Virginia Gov. Terry McAuliffe is asking lawmakers to increase funding for business incentives and sell off $250 million in unclaimed property to help balance the state’s budget.
When the Democrat delivered the second budget address of his term on Wednesday, he outlined a series of proposals that he claims would eliminate a projected revenue shortfall, despite adding over $175 million in new spending.
“Last fiscal year,” McAuliffe said, “Virginia suffered an unanticipated and significant general fund revenue shortfall totaling $438 million,” on top of a projected $2 billion deficit for FY 2015 and 2016. (RELATED: Virginia Medicaid Expansion Back on the Table; McAuliffe Rejects Ban with Questionable Veto)
McAuliffe blamed the shortfalls on an unexpectedly sluggish economic recovery, coupled with reductions in federal spending. He claimed that Sequestration cuts, for instance, “reduced military contracts in Virginia by $9.8 billion between 2011 and 2013, and threaten to eliminate 154,000 jobs in the commonwealth.”
Trending: Is the Church Becoming Too Political?
The General Assembly took action to balance the budget in a special session earlier this year, eliminating most of the shortfall through spending cuts and transfers from a revenue stabilization (a.k.a. “rainy day”) fund, but McAuliffe insisted that additional spending would be necessary “to diversify our economy and reduce our reliance on federal spending.” (RELATED: Virginia House Speaker Gets Primary Challenger over Tax Hikes and Corporate Welfare)
To that end, he requested an increase of $20.7 million over two years for the Governor’s Opportunity Fund, which he called “a critical economic development tool to enable the Commonwealth to compete for major new investments and jobs.” According to the Washington Times, “the governor [currently] has about $7.5 million a year available to spend” on business incentives, meaning his proposed increase would more than double the size of the fund.
McAuliffe pointed out that, “Much of the current fund is already obligated for future projects,” but neglected to mention that this was because he has signed more incentive deals in his first 10 months than has any previous governor. (RELATED: McAuliffe Sets Record for Business Incentive Deals)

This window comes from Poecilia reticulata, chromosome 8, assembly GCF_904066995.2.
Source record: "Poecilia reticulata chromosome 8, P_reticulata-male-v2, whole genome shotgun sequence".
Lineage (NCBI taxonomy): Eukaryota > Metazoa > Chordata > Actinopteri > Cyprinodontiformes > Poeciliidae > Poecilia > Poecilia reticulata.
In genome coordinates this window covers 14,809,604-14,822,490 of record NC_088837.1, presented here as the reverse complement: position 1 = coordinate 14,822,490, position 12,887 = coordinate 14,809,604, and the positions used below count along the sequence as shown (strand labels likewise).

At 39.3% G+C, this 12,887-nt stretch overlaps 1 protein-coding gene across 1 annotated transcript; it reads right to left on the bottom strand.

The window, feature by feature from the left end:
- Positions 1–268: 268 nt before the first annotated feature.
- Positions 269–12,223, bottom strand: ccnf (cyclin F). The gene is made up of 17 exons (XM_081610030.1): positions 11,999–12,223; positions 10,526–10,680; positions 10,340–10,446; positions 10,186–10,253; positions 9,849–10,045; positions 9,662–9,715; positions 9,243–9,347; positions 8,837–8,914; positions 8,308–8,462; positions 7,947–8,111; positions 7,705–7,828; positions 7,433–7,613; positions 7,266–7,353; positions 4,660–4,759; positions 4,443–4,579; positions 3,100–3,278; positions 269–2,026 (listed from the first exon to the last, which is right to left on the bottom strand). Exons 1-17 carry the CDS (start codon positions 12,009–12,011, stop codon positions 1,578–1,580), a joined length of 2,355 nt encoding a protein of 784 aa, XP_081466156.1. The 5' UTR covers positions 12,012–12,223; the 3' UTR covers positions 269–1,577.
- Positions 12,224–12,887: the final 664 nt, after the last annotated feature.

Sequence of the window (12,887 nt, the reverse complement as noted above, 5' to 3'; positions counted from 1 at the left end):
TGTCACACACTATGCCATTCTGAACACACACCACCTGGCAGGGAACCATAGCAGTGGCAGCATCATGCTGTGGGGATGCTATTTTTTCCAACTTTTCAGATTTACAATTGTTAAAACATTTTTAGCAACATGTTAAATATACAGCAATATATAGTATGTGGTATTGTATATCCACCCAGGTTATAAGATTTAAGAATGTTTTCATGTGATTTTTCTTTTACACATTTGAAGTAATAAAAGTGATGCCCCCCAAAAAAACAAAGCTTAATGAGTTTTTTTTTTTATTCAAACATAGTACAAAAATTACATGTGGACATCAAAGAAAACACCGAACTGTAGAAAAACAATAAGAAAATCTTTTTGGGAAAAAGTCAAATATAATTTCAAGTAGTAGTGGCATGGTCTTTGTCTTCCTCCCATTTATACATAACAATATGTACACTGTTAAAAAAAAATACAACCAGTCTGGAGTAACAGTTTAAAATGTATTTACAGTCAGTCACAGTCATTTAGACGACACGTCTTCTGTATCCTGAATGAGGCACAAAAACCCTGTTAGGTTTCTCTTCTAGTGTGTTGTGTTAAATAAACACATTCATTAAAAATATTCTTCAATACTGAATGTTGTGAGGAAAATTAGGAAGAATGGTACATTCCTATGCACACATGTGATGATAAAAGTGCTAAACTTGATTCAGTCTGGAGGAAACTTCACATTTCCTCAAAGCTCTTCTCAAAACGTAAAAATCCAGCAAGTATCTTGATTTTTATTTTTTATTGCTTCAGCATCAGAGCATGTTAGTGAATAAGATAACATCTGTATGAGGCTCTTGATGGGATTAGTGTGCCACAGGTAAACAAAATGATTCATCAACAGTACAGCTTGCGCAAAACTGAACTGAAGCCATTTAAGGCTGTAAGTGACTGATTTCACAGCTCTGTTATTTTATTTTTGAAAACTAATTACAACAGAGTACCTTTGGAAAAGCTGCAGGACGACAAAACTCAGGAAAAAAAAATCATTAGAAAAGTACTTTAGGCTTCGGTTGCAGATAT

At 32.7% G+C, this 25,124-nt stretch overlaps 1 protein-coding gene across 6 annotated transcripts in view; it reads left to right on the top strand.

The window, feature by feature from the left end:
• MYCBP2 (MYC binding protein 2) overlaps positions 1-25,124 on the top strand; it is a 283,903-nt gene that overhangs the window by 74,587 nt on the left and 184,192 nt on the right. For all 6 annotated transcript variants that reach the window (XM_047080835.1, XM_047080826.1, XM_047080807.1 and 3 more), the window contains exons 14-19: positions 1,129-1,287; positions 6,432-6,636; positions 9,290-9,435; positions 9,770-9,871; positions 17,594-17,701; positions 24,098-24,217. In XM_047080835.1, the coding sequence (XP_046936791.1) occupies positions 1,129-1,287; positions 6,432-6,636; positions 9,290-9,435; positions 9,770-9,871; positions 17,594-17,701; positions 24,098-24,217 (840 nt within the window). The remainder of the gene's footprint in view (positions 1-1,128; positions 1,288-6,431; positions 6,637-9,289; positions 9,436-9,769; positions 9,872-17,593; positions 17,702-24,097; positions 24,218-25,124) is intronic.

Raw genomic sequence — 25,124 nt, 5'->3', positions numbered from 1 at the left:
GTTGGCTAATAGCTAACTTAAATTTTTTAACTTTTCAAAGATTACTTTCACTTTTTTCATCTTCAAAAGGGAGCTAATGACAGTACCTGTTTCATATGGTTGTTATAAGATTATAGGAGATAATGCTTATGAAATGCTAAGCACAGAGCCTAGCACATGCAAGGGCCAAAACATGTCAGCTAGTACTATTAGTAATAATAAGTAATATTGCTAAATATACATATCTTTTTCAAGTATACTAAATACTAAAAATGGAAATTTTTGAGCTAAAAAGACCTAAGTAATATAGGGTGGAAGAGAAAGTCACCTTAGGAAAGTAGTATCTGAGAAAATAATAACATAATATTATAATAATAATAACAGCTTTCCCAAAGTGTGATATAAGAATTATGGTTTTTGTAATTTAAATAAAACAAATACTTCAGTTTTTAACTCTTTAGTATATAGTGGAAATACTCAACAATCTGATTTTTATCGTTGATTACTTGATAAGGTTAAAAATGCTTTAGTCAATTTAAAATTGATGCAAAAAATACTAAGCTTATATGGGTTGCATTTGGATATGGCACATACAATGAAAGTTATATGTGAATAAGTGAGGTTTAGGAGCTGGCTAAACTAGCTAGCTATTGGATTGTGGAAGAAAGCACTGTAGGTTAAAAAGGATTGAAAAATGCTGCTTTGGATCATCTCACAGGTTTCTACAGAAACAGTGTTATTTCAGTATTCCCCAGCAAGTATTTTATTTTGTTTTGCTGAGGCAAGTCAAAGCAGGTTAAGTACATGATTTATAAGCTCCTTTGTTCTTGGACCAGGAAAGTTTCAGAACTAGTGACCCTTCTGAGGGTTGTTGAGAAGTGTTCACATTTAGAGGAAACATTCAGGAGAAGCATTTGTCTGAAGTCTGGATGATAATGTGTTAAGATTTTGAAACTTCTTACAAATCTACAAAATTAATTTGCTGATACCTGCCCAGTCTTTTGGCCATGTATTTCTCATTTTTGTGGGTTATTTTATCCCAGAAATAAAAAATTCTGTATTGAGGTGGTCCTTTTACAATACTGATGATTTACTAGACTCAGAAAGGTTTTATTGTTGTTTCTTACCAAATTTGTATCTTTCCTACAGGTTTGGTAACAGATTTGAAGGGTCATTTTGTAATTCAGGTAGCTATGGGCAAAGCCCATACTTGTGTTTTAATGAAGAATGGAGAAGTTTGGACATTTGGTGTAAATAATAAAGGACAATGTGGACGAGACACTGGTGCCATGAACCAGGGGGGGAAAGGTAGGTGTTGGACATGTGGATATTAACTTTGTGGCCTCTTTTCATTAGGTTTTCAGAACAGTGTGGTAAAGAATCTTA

To offset the increased incentive spending, McAuliffe also proposed reducing tax preferences for the coal industry, which a state commission recently determined “may not be effectively promoting coal production and employment in Virginia, despite the significant dollars involved.”
McAuliffe’s largest request by far, though, involves “the sale of unclaimed stocks and bonds turned over to the state,” which he said would generate $225 million.
From those proceeds, he wants to commit $150 million toward reducing unfunded liabilities in the state’s teacher retirement fund, as well as another $75 million for school construction.
According to the state’s VA Money Search website, “property becomes unclaimed when the holder has not had contact with the owner of the property for a specified period of time,” which in most cases is five years.
Unclaimed property “includes, but is not limited to, savings and checking accounts, wages or commissions, underlying shares, dividends, customer deposits, refund checks, insurance proceeds, safety deposit boxes, etc.”
Normally, the state holds all monetary property in perpetuity and auctions off other property, holding the proceeds for the property’s owner indefinitely, so the sell-off envisioned by McAuliffe would be highly unusual, and could potentially anger absentee property owners.
Content created by The Daily Caller News Foundation is available without charge to any eligible news publisher that can provide a large audience. For licensing opportunities of our original content, please contact email@example.com.
The opinions expressed by columnists are their own and do not necessarily represent the views of Barb Wire.